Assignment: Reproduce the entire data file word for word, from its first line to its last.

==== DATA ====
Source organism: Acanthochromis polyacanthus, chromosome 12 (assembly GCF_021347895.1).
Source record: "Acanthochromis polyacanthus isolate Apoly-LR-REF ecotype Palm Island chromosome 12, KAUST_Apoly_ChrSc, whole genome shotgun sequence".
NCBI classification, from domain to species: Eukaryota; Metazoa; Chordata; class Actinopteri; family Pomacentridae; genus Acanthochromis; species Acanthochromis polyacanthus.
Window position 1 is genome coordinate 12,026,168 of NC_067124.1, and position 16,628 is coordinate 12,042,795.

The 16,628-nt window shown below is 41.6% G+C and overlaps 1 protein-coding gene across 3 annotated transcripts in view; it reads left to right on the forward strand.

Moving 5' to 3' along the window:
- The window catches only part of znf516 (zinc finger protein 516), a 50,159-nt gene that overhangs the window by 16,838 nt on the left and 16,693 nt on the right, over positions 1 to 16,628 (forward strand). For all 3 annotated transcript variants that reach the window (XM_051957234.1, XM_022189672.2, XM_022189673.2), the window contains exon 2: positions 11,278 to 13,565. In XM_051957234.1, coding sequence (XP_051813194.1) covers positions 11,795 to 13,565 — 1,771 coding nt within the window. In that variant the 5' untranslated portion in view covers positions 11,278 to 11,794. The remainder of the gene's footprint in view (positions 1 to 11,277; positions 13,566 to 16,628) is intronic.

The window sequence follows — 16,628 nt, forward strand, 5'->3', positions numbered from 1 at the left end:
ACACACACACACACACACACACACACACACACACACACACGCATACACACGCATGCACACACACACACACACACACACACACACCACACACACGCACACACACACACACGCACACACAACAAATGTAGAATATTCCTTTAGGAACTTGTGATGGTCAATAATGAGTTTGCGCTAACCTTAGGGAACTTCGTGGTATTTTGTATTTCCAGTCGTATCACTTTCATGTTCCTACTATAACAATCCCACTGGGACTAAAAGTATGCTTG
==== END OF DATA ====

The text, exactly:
Source organism: Acanthochromis polyacanthus, chromosome 12 (assembly GCF_021347895.1).
Source record: "Acanthochromis polyacanthus isolate Apoly-LR-REF ecotype Palm Island chromosome 12, KAUST_Apoly_ChrSc, whole genome shotgun sequence".
NCBI classification, from domain to species: Eukaryota; Metazoa; Chordata; class Actinopteri; family Pomacentridae; genus Acanthochromis; species Acanthochromis polyacanthus.
Window position 1 is genome coordinate 12,026,168 of NC_067124.1, and position 16,628 is coordinate 12,042,795.

The 16,628-nt window shown below is 41.6% G+C and overlaps 1 protein-coding gene across 3 annotated transcripts in view; it reads left to right on the forward strand.

Moving 5' to 3' along the window:
- The window catches only part of znf516 (zinc finger protein 516), a 50,159-nt gene that overhangs the window by 16,838 nt on the left and 16,693 nt on the right, over positions 1 to 16,628 (forward strand). For all 3 annotated transcript variants that reach the window (XM_051957234.1, XM_022189672.2, XM_022189673.2), the window contains exon 2: positions 11,278 to 13,565. In XM_051957234.1, coding sequence (XP_051813194.1) covers positions 11,795 to 13,565 — 1,771 coding nt within the window. In that variant the 5' untranslated portion in view covers positions 11,278 to 11,794. The remainder of the gene's footprint in view (positions 1 to 11,277; positions 13,566 to 16,628) is intronic.

The window sequence follows — 16,628 nt, forward strand, 5'->3', positions numbered from 1 at the left end:
ACACACACACACACACACACACACACACACACACACACACGCATACACACGCATGCACACACACACACACACACACACACACACCACACACACGCACACACACACACACGCACACACAACAAATGTAGAATATTCCTTTAGGAACTTGTGATGGTCAATAATGAGTTTGCGCTAACCTTAGGGAACTTCGTGGTATTTTGTATTTCCAGTCGTATCACTTTCATGTTCCTACTATAACAATCCCACTGGGACTAAAAGTATGCTTG